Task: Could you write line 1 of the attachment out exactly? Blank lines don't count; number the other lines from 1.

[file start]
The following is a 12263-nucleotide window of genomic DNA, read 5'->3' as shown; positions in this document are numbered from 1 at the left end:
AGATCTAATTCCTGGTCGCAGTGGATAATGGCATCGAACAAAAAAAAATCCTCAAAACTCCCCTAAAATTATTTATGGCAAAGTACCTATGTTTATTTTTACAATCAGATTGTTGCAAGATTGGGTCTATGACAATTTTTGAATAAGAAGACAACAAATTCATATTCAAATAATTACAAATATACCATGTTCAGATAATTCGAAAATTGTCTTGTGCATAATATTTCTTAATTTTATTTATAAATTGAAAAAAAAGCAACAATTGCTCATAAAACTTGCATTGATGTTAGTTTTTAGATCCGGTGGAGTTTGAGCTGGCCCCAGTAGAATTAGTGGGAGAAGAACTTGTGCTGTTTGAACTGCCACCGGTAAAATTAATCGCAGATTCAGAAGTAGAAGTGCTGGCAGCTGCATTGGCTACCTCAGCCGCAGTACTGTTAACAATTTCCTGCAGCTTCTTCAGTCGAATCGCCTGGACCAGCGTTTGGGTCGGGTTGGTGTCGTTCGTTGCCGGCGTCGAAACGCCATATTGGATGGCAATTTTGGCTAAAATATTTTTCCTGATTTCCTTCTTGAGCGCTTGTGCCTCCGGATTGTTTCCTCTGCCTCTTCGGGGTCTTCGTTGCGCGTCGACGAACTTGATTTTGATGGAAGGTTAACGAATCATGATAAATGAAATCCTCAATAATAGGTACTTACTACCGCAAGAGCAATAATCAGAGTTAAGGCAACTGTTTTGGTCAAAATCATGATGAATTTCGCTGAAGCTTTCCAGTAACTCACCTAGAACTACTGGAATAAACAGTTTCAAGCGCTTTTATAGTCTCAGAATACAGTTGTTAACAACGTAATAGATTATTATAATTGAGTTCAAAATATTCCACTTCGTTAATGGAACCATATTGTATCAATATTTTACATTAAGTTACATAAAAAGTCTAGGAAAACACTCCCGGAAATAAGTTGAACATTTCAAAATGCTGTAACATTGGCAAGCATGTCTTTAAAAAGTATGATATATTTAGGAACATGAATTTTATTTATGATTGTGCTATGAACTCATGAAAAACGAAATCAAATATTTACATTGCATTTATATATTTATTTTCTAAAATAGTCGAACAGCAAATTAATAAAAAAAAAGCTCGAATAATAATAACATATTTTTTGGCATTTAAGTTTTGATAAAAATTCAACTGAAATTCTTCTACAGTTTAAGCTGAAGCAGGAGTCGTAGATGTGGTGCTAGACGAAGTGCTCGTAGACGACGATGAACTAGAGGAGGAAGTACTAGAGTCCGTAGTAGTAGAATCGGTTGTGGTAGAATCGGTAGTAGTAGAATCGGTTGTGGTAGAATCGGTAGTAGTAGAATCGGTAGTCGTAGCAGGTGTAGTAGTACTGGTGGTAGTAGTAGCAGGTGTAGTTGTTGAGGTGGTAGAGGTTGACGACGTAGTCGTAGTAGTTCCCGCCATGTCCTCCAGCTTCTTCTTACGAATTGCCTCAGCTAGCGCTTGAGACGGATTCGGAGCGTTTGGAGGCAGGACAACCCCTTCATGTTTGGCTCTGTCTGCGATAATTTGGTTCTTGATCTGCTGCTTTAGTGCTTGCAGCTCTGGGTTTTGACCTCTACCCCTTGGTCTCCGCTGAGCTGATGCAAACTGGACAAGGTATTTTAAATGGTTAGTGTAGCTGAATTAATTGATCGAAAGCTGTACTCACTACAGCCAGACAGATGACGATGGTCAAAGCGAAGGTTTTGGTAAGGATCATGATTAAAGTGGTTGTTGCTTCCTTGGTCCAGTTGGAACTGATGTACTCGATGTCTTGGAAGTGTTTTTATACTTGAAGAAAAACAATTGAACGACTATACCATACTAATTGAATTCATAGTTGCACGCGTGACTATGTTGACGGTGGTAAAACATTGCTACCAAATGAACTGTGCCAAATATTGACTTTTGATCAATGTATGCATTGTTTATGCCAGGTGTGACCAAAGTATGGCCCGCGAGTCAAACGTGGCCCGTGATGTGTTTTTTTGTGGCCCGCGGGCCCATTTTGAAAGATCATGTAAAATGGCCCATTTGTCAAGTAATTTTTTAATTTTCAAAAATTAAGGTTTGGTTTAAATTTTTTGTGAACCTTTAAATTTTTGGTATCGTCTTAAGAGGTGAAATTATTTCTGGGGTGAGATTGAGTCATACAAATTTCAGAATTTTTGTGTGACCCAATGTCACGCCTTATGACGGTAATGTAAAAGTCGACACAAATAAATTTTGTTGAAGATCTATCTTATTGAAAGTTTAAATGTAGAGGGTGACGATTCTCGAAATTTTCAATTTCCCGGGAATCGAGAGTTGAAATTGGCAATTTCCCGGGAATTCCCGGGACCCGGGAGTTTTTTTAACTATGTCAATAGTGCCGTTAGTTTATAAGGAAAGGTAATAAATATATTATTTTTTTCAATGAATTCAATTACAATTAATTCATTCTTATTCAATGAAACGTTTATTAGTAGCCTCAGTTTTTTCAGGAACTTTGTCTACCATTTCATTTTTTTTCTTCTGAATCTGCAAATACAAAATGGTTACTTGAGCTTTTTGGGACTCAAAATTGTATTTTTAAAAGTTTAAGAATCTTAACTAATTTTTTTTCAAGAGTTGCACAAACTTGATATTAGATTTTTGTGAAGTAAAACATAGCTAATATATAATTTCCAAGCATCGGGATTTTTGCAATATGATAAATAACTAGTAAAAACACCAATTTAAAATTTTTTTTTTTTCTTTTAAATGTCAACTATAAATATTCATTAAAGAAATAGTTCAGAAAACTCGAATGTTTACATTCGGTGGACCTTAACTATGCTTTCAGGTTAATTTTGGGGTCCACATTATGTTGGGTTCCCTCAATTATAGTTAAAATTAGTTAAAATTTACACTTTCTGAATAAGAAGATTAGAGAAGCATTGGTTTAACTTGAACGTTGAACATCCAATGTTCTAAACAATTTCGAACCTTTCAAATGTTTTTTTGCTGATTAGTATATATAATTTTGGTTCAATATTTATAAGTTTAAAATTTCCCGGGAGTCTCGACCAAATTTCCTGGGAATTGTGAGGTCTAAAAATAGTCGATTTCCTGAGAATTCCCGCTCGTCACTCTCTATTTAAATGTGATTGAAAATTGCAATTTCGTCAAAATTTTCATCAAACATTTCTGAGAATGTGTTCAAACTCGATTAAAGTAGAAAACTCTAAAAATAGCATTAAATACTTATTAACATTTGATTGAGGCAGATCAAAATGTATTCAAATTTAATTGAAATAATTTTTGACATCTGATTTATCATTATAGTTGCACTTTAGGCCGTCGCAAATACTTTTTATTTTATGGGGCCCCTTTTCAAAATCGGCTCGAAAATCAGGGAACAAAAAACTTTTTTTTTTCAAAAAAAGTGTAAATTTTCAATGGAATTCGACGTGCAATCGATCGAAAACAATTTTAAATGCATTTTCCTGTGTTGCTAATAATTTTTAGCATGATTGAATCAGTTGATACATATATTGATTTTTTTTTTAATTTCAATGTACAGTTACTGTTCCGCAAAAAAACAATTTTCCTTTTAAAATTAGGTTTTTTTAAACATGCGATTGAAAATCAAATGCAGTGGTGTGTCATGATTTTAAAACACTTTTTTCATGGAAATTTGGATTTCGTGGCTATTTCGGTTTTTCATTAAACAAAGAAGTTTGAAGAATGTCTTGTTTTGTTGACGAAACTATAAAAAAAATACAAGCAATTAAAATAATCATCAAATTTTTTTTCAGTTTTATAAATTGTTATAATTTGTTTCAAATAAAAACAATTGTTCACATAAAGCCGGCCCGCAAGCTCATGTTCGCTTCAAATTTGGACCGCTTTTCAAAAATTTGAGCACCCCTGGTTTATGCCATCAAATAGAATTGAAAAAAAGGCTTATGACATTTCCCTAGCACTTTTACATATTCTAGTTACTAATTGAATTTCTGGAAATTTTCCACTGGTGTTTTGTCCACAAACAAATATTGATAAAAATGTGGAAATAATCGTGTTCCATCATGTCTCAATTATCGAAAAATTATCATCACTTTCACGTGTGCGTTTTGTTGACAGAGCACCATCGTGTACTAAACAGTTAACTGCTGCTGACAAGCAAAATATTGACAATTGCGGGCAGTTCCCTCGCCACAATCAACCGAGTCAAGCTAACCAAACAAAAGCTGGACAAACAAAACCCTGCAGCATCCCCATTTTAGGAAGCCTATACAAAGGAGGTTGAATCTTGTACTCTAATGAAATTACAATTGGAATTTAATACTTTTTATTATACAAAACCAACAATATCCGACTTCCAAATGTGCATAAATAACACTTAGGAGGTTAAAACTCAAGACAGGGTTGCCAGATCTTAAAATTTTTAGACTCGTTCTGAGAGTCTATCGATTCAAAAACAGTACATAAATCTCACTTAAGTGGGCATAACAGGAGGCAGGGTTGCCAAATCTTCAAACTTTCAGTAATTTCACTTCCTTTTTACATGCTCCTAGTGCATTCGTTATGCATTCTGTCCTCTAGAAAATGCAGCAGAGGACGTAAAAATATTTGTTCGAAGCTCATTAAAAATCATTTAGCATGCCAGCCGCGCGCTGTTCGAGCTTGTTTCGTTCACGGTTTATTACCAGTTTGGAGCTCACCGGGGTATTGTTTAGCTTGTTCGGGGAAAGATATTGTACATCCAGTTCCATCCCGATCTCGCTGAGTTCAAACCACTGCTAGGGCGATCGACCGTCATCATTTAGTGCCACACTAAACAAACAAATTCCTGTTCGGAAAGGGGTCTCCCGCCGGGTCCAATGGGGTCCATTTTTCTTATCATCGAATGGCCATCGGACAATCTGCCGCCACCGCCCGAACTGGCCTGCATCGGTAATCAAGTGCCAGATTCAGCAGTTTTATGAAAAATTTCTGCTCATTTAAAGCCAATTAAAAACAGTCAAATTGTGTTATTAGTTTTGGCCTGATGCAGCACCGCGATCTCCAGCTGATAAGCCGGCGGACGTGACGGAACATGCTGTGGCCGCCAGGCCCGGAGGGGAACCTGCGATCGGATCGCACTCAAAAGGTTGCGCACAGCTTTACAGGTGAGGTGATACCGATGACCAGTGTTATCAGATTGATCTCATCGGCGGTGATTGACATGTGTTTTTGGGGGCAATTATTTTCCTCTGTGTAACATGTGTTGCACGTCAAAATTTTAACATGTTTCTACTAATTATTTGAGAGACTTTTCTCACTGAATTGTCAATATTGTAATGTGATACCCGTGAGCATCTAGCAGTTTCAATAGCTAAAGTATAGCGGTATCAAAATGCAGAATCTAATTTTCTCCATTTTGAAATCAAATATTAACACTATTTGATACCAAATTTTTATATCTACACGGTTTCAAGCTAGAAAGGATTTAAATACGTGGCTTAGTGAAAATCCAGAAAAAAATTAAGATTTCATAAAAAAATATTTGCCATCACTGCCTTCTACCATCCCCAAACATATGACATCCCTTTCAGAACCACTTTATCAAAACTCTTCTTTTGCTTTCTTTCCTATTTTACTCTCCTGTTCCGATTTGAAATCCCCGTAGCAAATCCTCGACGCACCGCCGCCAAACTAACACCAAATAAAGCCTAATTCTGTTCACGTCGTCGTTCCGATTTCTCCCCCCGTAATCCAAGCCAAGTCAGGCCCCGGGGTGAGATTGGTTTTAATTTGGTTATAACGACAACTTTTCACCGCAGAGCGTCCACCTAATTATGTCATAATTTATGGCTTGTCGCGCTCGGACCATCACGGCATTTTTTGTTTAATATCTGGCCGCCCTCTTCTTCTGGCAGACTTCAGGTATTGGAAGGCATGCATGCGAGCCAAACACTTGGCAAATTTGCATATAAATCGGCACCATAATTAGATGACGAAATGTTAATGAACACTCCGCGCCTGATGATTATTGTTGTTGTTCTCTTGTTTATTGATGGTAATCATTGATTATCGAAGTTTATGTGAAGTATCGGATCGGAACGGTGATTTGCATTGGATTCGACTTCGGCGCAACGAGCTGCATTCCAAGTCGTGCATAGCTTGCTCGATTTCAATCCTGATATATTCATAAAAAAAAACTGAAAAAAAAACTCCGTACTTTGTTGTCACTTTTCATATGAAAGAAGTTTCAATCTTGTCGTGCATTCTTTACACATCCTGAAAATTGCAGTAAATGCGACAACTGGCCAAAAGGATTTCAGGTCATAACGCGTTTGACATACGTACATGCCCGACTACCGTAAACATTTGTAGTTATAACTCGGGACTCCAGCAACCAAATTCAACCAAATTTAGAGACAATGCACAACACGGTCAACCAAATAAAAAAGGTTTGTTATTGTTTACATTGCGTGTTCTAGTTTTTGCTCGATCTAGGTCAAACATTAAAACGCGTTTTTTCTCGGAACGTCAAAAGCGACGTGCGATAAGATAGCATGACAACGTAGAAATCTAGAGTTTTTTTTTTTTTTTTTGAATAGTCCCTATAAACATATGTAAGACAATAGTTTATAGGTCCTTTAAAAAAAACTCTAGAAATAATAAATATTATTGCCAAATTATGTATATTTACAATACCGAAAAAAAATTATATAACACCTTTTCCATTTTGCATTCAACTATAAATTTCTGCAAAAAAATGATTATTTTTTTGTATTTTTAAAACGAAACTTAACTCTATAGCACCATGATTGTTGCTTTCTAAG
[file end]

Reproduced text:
The following is a 12263-nucleotide window of genomic DNA, read 5'->3' as shown; positions in this document are numbered from 1 at the left end: